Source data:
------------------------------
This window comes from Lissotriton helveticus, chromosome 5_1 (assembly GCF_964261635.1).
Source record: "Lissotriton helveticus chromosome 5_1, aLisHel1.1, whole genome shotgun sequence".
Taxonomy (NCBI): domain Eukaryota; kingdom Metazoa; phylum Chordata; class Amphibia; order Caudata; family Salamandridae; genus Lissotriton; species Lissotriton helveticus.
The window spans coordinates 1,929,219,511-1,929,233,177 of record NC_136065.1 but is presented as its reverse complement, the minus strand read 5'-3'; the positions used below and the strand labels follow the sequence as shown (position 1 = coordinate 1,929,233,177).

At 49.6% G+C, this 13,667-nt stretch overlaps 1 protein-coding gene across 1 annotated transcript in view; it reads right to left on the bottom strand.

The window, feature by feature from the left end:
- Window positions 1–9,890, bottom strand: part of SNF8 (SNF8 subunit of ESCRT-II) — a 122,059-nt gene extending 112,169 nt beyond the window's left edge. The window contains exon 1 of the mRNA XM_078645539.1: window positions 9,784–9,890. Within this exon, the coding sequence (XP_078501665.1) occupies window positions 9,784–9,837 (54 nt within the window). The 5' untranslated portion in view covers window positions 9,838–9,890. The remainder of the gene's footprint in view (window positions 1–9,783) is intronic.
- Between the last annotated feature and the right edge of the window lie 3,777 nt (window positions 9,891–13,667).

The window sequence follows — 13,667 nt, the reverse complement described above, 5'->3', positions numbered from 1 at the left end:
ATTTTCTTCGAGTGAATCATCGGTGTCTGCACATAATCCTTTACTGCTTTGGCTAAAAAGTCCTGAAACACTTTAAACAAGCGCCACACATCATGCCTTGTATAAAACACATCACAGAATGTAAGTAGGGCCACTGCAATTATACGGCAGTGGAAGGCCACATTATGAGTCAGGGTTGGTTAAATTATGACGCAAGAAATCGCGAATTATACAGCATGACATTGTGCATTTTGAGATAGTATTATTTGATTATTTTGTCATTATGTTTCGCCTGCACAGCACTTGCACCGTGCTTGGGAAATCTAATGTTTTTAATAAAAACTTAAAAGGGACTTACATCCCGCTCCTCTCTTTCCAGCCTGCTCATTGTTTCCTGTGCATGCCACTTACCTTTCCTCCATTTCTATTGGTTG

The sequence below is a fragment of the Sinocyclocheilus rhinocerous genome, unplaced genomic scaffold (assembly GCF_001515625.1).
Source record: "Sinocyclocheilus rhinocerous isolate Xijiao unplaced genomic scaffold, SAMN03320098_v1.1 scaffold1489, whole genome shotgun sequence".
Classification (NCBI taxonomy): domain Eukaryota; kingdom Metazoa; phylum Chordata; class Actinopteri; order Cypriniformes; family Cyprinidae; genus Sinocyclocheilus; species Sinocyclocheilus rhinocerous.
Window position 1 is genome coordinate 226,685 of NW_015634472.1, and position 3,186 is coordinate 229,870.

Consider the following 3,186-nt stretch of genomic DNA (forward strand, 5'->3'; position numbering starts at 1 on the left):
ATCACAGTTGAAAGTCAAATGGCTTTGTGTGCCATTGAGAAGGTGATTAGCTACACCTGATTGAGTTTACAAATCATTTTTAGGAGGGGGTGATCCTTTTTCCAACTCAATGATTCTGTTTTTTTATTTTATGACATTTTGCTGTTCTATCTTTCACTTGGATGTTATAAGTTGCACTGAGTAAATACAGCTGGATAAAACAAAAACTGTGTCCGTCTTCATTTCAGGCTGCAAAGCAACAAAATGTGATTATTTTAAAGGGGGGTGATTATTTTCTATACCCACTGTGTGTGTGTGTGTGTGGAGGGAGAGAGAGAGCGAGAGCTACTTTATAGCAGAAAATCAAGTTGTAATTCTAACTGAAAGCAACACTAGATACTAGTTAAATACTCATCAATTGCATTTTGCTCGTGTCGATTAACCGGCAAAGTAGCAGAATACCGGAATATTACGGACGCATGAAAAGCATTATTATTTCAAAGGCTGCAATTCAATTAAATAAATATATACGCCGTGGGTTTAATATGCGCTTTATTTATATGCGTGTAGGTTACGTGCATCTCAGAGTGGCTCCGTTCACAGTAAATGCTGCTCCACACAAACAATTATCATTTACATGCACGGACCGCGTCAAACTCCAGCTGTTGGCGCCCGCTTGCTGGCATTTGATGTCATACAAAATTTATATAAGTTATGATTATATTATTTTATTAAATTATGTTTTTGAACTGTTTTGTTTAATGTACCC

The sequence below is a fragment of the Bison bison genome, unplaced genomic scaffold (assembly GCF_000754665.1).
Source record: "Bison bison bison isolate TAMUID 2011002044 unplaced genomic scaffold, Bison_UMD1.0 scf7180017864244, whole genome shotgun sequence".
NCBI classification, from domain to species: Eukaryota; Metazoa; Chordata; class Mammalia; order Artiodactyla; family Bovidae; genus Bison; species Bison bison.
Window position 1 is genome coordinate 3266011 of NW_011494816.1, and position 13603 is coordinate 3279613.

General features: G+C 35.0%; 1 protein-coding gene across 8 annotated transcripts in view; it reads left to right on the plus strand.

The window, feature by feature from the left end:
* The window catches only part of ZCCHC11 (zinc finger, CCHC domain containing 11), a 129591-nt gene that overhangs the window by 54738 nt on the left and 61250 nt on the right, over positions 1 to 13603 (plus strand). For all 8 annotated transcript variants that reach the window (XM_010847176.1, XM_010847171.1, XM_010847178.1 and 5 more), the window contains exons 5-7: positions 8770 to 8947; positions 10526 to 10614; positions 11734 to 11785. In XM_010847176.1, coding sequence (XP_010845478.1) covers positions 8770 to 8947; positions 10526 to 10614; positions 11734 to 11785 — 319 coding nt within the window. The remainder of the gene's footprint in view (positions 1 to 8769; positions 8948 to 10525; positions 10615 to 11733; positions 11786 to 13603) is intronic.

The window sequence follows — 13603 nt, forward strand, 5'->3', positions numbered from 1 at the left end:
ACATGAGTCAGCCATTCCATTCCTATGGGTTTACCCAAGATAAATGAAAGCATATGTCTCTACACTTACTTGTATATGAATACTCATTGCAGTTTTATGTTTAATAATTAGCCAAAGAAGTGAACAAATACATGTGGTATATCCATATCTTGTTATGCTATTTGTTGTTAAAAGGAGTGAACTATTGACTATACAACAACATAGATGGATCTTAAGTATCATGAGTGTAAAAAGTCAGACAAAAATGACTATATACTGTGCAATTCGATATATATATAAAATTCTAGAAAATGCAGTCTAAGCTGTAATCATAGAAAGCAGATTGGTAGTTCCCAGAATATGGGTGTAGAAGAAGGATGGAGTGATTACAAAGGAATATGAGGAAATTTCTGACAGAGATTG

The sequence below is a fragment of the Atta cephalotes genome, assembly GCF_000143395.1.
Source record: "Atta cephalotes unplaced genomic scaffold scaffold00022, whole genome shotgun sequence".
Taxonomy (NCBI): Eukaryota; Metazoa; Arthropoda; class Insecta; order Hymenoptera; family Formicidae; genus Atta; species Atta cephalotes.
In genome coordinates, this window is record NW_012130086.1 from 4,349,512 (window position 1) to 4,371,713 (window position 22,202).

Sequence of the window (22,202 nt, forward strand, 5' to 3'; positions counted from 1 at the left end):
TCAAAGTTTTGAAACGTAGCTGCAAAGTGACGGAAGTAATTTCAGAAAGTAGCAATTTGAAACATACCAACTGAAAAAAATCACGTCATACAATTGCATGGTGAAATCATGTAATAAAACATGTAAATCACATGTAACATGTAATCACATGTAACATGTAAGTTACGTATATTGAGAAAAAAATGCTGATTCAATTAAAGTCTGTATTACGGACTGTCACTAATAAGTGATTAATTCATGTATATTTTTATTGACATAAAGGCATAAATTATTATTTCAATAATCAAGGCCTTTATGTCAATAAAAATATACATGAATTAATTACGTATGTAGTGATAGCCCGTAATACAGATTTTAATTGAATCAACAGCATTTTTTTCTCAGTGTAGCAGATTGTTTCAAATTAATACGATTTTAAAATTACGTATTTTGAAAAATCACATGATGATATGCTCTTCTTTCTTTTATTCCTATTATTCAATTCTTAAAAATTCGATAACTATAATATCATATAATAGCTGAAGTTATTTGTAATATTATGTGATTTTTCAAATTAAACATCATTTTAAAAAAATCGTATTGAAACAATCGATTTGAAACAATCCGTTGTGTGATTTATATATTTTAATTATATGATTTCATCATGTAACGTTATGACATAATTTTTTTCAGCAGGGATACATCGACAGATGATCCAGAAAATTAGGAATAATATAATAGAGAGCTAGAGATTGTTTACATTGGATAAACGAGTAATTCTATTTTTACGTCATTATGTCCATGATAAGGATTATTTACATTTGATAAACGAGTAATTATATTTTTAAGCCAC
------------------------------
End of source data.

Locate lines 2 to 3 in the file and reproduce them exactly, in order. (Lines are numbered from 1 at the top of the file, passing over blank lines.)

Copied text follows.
Source record: "Lissotriton helveticus chromosome 5_1, aLisHel1.1, whole genome shotgun sequence".
Taxonomy (NCBI): domain Eukaryota; kingdom Metazoa; phylum Chordata; class Amphibia; order Caudata; family Salamandridae; genus Lissotriton; species Lissotriton helveticus.